Good for business, good for society: Employee share ownership encourages entrepreneurial thinking just as much as a more even distribution of wealth. This seems particularly important to us at present, because digitisation dividends strengthen the capital factor and increase inequality. This development is water on the mills of populists; there is a threat of redistribution excesses that restrict entrepreneurial freedom. Unfortunately, however, only one third of listed companies offer employee shares, and in many cases less than half of their employees participate. Positive effects remain manageable.
From co-determination to co-ownership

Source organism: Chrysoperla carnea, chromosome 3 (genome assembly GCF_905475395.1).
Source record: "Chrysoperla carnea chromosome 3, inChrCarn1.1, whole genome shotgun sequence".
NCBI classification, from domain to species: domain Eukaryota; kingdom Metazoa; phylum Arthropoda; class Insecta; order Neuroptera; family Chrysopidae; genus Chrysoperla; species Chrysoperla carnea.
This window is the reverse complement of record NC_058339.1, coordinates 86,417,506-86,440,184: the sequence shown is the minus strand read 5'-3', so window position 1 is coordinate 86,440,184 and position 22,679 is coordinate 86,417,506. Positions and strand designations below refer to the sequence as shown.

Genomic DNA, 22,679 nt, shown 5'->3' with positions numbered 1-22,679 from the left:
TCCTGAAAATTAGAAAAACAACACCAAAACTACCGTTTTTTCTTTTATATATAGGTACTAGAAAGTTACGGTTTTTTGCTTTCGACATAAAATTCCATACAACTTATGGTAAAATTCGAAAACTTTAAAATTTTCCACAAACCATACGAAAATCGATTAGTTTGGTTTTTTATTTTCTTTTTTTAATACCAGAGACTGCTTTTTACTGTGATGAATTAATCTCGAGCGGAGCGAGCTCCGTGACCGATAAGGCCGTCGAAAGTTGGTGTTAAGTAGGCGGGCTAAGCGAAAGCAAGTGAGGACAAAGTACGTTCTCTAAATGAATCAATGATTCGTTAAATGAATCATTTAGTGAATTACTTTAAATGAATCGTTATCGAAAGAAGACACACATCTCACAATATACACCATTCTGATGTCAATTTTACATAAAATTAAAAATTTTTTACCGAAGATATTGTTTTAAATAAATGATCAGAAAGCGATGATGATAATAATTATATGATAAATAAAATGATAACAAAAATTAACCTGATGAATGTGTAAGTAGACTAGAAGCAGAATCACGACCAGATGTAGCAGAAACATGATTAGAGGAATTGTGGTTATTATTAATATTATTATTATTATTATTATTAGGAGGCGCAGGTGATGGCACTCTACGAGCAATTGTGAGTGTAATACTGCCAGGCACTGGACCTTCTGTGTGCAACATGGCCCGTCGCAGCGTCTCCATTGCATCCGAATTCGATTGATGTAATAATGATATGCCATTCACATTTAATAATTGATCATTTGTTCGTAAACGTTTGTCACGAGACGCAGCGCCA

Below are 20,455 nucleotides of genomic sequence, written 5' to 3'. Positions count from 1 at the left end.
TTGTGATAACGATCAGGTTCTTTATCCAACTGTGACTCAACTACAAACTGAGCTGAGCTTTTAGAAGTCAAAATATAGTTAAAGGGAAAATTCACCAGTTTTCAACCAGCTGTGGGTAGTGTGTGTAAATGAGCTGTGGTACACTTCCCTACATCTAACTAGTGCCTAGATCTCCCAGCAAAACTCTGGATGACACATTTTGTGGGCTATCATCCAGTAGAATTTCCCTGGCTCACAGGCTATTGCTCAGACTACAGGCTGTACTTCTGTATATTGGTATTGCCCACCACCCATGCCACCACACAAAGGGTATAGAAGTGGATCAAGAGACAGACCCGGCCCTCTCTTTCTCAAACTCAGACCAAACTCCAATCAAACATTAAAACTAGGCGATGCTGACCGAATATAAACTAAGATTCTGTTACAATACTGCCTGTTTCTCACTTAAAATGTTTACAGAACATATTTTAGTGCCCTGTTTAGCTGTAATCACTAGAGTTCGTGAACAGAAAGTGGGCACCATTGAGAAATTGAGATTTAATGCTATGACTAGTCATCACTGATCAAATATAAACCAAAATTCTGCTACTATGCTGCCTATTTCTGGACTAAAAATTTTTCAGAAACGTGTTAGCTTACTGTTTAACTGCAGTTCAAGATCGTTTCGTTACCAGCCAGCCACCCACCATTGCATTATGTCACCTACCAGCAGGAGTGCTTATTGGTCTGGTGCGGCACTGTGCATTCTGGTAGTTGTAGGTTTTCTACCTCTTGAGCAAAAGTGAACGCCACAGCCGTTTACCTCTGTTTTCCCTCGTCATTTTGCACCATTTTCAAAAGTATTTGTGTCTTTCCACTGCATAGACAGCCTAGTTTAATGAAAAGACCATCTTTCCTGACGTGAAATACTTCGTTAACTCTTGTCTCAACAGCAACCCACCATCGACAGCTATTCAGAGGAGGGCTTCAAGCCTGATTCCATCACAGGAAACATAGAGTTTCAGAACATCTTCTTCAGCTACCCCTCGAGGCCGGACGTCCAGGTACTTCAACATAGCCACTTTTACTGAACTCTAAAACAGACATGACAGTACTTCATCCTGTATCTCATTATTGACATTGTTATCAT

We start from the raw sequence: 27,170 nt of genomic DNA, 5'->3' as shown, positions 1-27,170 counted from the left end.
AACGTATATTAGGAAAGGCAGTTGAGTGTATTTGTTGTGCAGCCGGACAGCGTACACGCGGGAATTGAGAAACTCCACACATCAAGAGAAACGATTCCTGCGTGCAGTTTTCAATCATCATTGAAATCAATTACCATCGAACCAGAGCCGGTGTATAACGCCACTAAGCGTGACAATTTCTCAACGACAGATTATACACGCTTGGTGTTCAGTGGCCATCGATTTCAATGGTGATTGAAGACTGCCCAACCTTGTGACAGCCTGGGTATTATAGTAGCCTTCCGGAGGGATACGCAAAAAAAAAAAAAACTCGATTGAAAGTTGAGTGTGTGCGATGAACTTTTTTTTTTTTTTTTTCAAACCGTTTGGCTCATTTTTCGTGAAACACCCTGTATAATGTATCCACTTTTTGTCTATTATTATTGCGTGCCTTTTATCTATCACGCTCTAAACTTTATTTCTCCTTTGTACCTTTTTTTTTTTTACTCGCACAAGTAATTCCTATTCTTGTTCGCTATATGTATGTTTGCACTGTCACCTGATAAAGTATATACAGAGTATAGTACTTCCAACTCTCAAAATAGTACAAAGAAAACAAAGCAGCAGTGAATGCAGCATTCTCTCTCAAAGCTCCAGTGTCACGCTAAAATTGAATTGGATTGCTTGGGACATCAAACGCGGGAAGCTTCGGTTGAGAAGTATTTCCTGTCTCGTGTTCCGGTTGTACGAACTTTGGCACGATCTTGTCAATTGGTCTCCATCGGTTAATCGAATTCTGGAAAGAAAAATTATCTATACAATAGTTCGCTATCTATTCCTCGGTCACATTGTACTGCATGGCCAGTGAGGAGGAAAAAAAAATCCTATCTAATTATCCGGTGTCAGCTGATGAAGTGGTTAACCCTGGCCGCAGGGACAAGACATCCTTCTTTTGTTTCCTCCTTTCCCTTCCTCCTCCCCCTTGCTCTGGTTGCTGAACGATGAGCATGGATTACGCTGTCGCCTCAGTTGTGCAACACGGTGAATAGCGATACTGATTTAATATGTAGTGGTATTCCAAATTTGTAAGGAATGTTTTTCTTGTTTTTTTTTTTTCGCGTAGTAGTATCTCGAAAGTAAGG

One exception is photo service provider Cewe, whose Chairman of the Supervisory Board Otto Korte is familiar to some of you from the last German Supervisory Board Conference (DART): According to a current list in the Handelsblatt, more than 80 percent of the employees hold a stake in the company. This is probably also due to the fact that people in Oldenburg are padding and not spilling: Employees get eight bonus shares a year. The vision of the Executive Board and Supervisory Board is an “association of employee shareholders” that votes at the Annual General Meetings. We think Having already successfully mastered a digital transformation, Cewe is now optimally positioned for the next phase of digitization. This is undoubtedly due not least to the competent and diverse composition of the Supervisory Board (women’s quota: 58 percent).